Among the items the government refused to accommodate was drinking water, despite its fundamental importance for human survival.

The ministerial regulation indeed opts for clean water by the standards of the tap water company (PAM), but in reality the quality of tap water in many places is considered poor and is not recommended for bathing in or washing food, let alone for consumption.

In addition, the tap water in the KHL'€™s housing component is not the same as drinking water or mineral water needed by workers in the KHL'€™s food and drink component.

The government'€™s list does not even include umbrellas or raincoats, although employers always demand their workers look neat while working.

When the average minimum wage is matched against the capacity of workers to meet basic needs such as food consumption, we have reason for concern. A Central Statistics Agency survey in 2011 put the average monthly per capita expenditure in Indonesia at 49.45 percent for food and 50.55 percent for non-food needs.

It means the purchasing power of a single worker in 2013 in Jakarta for a meal is only around Rp 10,000. A worker with a family of three can only afford to allocate Rp 3,500 per meal for his wife and child. This amount will decline if the worker has more than one child. Married workers earning the minimum wage are prevalent and are often found among those under outsourcing or contract arrangements.

A study by the All-Indonesia Workers'€™ Organization (SPSI) in 2009 revealed that in order to overcome their living burden, workers cut back on sleep time to moonlight as vendors or motorcycle taxi
drivers, among other jobs.

This certainly has a negative effect on the physical and mental condition of workers, because the next day they have to endure a host of corporate demands ranging from high productivity to high achievement goals.

It is, therefore, unfair for the government and employers to be talking about workers'€™ low productivity while the cause of their less than optimal work output has never been dealt with.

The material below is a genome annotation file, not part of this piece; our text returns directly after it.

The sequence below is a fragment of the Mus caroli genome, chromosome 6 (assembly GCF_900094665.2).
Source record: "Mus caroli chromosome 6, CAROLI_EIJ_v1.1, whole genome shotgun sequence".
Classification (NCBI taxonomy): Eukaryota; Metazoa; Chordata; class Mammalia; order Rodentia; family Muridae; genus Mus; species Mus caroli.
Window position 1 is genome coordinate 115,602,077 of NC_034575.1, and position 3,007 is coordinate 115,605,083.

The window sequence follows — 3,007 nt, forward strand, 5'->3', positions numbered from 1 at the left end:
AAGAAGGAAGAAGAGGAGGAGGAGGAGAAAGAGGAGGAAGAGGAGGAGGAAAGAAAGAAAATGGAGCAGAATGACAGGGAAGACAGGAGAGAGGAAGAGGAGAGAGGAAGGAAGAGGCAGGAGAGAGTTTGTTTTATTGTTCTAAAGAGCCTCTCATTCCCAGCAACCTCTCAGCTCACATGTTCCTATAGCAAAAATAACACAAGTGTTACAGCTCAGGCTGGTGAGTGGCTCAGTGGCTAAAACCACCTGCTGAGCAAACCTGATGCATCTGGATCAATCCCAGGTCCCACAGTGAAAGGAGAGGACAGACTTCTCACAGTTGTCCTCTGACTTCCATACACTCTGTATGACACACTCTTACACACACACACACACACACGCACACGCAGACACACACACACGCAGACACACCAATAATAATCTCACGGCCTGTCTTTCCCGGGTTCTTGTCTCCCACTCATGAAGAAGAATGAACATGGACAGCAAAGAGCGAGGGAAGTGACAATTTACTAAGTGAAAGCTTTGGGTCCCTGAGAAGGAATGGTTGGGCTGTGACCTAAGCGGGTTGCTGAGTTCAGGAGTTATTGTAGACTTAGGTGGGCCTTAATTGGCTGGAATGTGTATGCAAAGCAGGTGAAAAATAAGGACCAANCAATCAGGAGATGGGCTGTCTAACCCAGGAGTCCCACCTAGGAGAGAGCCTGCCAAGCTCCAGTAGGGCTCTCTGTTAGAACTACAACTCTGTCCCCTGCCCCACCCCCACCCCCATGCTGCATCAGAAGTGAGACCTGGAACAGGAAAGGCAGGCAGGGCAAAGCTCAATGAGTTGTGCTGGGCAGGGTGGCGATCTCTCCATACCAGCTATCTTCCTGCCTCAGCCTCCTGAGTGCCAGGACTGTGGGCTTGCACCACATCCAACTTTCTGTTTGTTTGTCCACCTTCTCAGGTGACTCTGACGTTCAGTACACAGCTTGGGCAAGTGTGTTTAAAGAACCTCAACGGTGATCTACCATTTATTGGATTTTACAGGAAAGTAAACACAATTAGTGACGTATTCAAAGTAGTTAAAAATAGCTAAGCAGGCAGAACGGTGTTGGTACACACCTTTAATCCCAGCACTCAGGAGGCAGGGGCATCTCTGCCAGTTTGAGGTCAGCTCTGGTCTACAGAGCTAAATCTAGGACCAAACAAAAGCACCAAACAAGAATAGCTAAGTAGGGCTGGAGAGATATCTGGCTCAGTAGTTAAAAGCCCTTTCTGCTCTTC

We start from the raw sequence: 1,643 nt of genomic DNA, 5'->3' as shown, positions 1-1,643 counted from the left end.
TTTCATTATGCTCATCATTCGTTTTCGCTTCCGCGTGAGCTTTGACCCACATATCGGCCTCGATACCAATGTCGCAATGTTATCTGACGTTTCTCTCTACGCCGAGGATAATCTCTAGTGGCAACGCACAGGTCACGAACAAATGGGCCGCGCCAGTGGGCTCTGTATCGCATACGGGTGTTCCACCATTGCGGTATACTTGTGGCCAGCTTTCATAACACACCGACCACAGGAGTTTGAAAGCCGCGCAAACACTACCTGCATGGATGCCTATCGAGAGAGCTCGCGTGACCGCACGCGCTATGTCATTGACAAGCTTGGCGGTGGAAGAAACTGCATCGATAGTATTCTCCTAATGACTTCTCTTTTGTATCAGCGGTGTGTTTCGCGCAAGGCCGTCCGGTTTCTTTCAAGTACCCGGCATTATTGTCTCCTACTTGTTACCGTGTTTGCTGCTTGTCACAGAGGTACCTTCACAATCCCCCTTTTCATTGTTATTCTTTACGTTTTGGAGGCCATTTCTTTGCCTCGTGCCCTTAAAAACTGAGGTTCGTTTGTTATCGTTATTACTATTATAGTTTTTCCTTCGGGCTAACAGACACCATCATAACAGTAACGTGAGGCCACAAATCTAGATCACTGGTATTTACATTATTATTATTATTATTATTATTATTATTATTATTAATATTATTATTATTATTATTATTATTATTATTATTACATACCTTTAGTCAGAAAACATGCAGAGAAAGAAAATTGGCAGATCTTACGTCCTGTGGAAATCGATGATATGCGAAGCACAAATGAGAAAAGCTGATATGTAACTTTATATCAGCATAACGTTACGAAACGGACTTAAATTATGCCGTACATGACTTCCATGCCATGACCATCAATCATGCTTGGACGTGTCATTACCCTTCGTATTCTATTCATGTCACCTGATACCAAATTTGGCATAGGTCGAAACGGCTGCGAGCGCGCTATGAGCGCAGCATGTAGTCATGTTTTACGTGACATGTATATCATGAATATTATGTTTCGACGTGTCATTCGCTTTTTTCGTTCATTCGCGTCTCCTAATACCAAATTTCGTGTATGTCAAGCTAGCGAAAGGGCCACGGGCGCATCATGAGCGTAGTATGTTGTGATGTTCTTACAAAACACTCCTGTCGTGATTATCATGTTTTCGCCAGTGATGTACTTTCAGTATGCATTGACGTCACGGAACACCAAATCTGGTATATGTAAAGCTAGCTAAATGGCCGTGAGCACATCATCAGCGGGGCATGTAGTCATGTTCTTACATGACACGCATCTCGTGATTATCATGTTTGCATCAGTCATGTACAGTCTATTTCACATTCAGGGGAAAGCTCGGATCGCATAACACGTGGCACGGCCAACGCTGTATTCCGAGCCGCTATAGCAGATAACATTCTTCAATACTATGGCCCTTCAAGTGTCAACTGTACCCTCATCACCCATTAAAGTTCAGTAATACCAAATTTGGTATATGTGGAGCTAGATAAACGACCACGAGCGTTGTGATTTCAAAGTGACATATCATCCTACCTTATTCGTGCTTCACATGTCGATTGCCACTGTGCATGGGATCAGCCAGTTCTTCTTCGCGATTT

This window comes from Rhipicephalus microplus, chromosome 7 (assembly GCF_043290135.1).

The government should start with the paradigm that while workers are capable of contributing greatly to Indonesia'€™s economic growth despite their poverty, with appropriate wages they would contribute even more. The Indonesian economy would also thrive further and its productivity would become more competitive.

The time has come for the government to change the low-wage policy into an appropriate-wage policy. This policy is truly protective, fair and be beneficial to the welfare of workers.

Workers employed for less than one year should be paid a minimum wage equal to KHL real values (84 items), while those already serving for more than a year should have their productivity, working efficiency, working periods and skills evaluated as the basis for their wage increase.

Rules on the structure and scale of wages should thus be more specified. The implication being that high productivity and efficiency of work are required.

If appropriate wages are realized, it is likely that Indonesia'€™s economic growth target for 2014 as declared by the government of 6.8-7.2 percent can be achieved. Workers would surely be enthusiastic to make it happen, with no more blocking of toll roads.

We all of course wish to see an ever-growing Indonesian economy, but at the same time the common objective of our nation and state of securing the public welfare must never be forgotten.

The writer is president of the Confederation of Indonesian Labor Unions and president of the Federation of Indonesian Metal Labor Unions.